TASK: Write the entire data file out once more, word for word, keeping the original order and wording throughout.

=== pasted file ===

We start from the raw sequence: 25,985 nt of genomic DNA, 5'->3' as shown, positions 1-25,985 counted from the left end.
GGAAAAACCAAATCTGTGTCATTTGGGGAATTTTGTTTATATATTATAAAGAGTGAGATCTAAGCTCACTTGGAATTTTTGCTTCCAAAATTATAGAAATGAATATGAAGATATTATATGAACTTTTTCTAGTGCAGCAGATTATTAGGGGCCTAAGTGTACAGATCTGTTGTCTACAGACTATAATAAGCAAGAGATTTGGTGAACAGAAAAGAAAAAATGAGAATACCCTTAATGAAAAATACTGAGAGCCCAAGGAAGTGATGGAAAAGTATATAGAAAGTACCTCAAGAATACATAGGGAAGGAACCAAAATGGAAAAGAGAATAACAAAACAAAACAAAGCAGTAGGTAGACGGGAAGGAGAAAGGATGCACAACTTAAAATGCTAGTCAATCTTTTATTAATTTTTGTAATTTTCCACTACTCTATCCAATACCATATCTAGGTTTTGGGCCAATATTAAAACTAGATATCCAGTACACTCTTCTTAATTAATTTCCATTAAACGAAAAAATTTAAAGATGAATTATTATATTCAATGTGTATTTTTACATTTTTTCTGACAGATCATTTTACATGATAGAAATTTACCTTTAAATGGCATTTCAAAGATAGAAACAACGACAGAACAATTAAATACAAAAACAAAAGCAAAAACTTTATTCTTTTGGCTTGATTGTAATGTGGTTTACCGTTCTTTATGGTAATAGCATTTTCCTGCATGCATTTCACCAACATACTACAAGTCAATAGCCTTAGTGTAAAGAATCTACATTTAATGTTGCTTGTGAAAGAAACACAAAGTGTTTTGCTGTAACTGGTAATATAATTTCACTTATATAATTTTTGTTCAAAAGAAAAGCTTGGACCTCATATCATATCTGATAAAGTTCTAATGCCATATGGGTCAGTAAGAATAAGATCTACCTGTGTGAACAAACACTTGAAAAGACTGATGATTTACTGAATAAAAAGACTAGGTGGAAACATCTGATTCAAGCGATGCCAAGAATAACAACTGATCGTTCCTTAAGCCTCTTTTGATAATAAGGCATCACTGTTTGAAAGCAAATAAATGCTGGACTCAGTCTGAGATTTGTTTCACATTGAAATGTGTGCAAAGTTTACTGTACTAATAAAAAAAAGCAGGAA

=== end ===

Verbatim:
We start from the raw sequence: 25,985 nt of genomic DNA, 5'->3' as shown, positions 1-25,985 counted from the left end.
GGAAAAACCAAATCTGTGTCATTTGGGGAATTTTGTTTATATATTATAAAGAGTGAGATCTAAGCTCACTTGGAATTTTTGCTTCCAAAATTATAGAAATGAATATGAAGATATTATATGAACTTTTTCTAGTGCAGCAGATTATTAGGGGCCTAAGTGTACAGATCTGTTGTCTACAGACTATAATAAGCAAGAGATTTGGTGAACAGAAAAGAAAAAATGAGAATACCCTTAATGAAAAATACTGAGAGCCCAAGGAAGTGATGGAAAAGTATATAGAAAGTACCTCAAGAATACATAGGGAAGGAACCAAAATGGAAAAGAGAATAACAAAACAAAACAAAGCAGTAGGTAGACGGGAAGGAGAAAGGATGCACAACTTAAAATGCTAGTCAATCTTTTATTAATTTTTGTAATTTTCCACTACTCTATCCAATACCATATCTAGGTTTTGGGCCAATATTAAAACTAGATATCCAGTACACTCTTCTTAATTAATTTCCATTAAACGAAAAAATTTAAAGATGAATTATTATATTCAATGTGTATTTTTACATTTTTTCTGACAGATCATTTTACATGATAGAAATTTACCTTTAAATGGCATTTCAAAGATAGAAACAACGACAGAACAATTAAATACAAAAACAAAAGCAAAAACTTTATTCTTTTGGCTTGATTGTAATGTGGTTTACCGTTCTTTATGGTAATAGCATTTTCCTGCATGCATTTCACCAACATACTACAAGTCAATAGCCTTAGTGTAAAGAATCTACATTTAATGTTGCTTGTGAAAGAAACACAAAGTGTTTTGCTGTAACTGGTAATATAATTTCACTTATATAATTTTTGTTCAAAAGAAAAGCTTGGACCTCATATCATATCTGATAAAGTTCTAATGCCATATGGGTCAGTAAGAATAAGATCTACCTGTGTGAACAAACACTTGAAAAGACTGATGATTTACTGAATAAAAAGACTAGGTGGAAACATCTGATTCAAGCGATGCCAAGAATAACAACTGATCGTTCCTTAAGCCTCTTTTGATAATAAGGCATCACTGTTTGAAAGCAAATAAATGCTGGACTCAGTCTGAGATTTGTTTCACATTGAAATGTGTGCAAAGTTTACTGTACTAATAAAAAAAAGCAGGAA